A sign at the front of my parish church, St Martin in the Fields, records that the building was erected in memory of the sons and daughters of the suburb of Kensington who served and died in war. Today was the celebration of its sixtieth anniversary; the memory of the dead would still have been fresh in 1953. There are other connections to the military. We prayed today for chaplains serving the defence force. On the wall is an honour roll of the dead. We also hold a special ANZAC service each year.
I am a pacifist, and believe non-violence is a central part of the ethics of the kingdom. But the Anglican Church is never going to be a pacifist denomination, or even have a general tendency in that direction. It still holds the vestiges of its status as the state church, serving as a place for communities to mourn dead soldiers and make spiritual sense of war. I have sympathy for that; the juggernaut of war crushes ordinary people and leaves survivors needing to make sense of it. Yet, naturally, it is a point of great tension for me.
Imagine my joy, then, of learning that I attend a church named for a conscientious objector. Martin of Tours is a wonderful saint for Anglicans – a soldier wrestling with his conscience. In a wonderful irony, he was born in 317, during the reign of Constantine, a period which can be seen as the turning point toward a militarized church. He was a Roman soldier who eventually decided his faith in Christ prevented him from fighting. Jailed as a conscientious objector, he offered to go before the enemy army unarmed. In some versions of the story, the enemy army fled; in others, the battle didn’t happen as peace was negotiated first.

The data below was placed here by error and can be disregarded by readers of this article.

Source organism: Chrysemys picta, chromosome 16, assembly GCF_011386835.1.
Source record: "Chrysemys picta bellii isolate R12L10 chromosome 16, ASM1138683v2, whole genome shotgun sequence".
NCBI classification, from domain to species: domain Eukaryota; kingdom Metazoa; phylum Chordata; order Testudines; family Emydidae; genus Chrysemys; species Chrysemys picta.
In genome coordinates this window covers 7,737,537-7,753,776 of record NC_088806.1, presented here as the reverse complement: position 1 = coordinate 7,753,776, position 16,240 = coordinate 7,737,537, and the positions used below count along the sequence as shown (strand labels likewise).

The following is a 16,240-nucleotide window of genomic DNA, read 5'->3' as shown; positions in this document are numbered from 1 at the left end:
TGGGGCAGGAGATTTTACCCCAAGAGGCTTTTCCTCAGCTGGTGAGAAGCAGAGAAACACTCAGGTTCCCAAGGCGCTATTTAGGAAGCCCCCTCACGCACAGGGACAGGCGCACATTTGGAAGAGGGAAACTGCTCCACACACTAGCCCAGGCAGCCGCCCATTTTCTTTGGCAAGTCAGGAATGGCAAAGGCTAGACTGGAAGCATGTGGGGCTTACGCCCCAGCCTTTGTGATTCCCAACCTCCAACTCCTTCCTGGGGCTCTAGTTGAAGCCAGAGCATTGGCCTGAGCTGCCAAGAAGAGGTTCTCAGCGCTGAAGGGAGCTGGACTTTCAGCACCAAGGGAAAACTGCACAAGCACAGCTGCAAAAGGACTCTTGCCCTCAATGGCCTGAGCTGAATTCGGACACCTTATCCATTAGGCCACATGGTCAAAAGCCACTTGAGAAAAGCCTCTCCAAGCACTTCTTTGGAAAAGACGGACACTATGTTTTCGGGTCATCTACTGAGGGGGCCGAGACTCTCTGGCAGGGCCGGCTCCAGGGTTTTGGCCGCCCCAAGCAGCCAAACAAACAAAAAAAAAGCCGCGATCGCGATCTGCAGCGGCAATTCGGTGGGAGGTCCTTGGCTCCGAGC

This would be an interesting point at which to probe our saint’s example. Are we called, too, as Christ’s saints to lay down the sword, and refuse to kill our enemies? The temptation is to see Martin of Tour’s actions as the extreme, somewhat legendary, and completely unrealistic actions of a saint called to perfection, while the rest of us have to live in the real world. Yet the message of saints is surely meant to be that one does not have to be Jesus Christ to attempt to live a holy life, and that real men and women who follow Jesus can do it also.
Perhaps Martin of Tours was chosen as the name of the parish because he is the patron saint of soldiers and it seemed appropriate for a memorial church. It seems a historical irony, or perhaps a holy paradox that he would be designated thus. Built into the designation is the call to each soldier who calls on him to wrestle with their conscience as he did and decide what it means to be a “soldier of Christ”.